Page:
On anuary 3, audio was leaked to The Washington Post of a January 2 phone call Trump had with Georgia Secretary of State Brad Raffensperger (R), during which Trump asked Raffensperger to find the number of votes needed to overturn the state’s election results and deliver him a victory.  During the call, Trump made a reference to “your never-Trumper U.S. attorney there.”

The Senate Judiciary Committee is investigating the last weeks of the Trump presidency and pressure his administration put on the Justice Department to falsely claim the election was stolen. Senator Richard Blumenthal (D-Connecticut), a member of the Senate Judiciary Committee, told reporters that Pak “answered all questions in a seemingly honest and candid way, and my impression is that he believes in the rule of law and that he stood up for it.”

The WeeResearch contact: @TheWeek

DOJ declines to defend Trump ally in lawsuit over January 6 insurrection

July 29, 2021

The U.S. Department of Justice declined on Tuesday, July 27, to defend a congressional ally of former President Donald Trump in a lawsuit accusing them both of inciting supporters at a rally in the hours before the January 6 storming of the Capitol, reports The New York Times.

Law enforcement officials determined that Representative Mo Brooks (R-Alabama) was acting outside the scope of his duties in an incendiary speech just before the attack, according to a court filing. Brooks had asked the department to certify that he was acting as a government employee during the rally; had it agreed to defend him, he would have been dismissed from the lawsuit and the United States substituted as a defendant.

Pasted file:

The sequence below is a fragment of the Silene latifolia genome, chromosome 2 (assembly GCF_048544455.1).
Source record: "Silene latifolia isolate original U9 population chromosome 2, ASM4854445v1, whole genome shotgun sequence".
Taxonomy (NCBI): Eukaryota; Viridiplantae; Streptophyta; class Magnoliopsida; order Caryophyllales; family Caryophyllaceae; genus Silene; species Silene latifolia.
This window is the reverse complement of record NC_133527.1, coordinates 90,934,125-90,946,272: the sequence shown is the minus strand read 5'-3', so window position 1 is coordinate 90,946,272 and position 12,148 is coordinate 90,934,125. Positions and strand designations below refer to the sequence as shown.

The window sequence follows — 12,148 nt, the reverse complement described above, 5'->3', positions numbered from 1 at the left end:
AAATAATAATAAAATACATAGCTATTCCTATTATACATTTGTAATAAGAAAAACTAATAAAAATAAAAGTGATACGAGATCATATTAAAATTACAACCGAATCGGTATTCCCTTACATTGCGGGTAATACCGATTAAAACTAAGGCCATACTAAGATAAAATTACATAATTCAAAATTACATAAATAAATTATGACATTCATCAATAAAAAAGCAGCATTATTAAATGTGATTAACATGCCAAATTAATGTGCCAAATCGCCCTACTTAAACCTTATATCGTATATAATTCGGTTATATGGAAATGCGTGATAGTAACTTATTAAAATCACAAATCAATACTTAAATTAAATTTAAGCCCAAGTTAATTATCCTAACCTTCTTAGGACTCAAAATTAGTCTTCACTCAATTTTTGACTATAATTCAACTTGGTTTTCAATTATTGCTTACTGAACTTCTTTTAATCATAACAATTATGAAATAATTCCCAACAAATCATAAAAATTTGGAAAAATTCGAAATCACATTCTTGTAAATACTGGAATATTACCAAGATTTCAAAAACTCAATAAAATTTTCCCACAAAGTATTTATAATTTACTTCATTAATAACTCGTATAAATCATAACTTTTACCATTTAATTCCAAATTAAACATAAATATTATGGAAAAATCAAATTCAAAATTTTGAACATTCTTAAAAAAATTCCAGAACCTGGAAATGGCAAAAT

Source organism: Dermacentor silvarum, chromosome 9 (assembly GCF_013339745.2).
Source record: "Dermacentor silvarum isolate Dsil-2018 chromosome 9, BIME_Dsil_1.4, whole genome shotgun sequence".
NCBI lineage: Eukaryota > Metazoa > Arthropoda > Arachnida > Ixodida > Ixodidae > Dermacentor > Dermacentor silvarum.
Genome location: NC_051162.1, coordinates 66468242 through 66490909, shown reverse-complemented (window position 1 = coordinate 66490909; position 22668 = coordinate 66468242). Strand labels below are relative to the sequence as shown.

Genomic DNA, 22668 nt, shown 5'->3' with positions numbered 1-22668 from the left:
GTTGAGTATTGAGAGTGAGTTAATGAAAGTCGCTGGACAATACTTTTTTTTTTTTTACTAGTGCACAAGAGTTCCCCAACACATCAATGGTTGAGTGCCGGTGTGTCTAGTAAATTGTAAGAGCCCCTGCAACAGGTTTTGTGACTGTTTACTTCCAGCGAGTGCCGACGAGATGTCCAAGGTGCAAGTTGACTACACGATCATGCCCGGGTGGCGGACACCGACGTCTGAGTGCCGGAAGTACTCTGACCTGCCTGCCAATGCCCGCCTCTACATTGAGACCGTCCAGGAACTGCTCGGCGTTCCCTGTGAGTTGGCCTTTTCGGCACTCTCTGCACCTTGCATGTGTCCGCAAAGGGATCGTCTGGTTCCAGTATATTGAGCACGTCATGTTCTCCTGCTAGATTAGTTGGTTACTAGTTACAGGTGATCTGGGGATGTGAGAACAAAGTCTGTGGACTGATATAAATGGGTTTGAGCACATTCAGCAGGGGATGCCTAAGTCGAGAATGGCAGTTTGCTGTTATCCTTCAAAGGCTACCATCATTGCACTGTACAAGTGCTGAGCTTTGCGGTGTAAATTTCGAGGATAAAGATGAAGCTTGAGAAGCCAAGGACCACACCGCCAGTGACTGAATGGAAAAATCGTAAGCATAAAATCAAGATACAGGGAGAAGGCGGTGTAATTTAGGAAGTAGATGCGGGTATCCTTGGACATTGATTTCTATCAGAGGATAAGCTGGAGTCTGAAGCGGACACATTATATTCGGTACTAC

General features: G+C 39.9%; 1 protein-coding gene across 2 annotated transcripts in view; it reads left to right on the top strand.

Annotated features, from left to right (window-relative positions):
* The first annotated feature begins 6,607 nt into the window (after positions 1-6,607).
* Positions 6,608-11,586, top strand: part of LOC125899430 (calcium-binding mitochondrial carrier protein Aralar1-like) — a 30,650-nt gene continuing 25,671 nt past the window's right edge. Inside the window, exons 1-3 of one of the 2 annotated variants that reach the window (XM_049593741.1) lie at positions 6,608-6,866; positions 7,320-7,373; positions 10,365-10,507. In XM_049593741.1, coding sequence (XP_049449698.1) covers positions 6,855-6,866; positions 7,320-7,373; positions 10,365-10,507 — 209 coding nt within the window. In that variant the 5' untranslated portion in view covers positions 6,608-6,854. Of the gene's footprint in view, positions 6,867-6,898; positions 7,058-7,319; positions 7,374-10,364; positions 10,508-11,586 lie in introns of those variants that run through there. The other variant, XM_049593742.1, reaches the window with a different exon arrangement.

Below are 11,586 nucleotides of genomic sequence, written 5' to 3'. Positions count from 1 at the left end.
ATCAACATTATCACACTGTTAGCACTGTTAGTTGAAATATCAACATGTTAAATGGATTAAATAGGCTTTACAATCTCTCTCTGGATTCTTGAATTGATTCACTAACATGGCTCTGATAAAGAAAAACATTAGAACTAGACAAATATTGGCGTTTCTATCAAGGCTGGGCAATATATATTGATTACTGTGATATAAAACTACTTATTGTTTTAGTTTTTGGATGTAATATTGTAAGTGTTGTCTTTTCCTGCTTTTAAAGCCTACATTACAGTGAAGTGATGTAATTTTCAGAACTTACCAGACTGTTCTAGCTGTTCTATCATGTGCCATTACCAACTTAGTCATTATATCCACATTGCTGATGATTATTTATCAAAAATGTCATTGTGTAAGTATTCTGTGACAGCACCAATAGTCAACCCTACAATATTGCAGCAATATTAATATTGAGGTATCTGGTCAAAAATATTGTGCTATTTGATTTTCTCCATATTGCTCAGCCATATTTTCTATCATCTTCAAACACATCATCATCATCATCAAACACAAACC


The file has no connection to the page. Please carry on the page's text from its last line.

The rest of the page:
“The record indicates that Brooks’s appearance at the January 6 rally was campaign activity, and it is no part of the business of the United States to pick sides among candidates in federal elections,” the Justice Department wrote.

The DOJ added, “Members of Congress are subject to a host of restrictions that carefully distinguish between their official functions, on the one hand, and campaign functions, on the other.”What’s more, the Justice Department’s decision shows it is likely to also decline to provide legal protection for former President Trump in the lawsuit, The New York Times said.

According to the Times, legal experts have closely watched the case because the Biden Justice Department has continued to fight for granting immunity to. Trump in a 2019 defamation lawsuit where he denied allegations that he raped the writer E. Jean Carroll and said she accused him to get attention.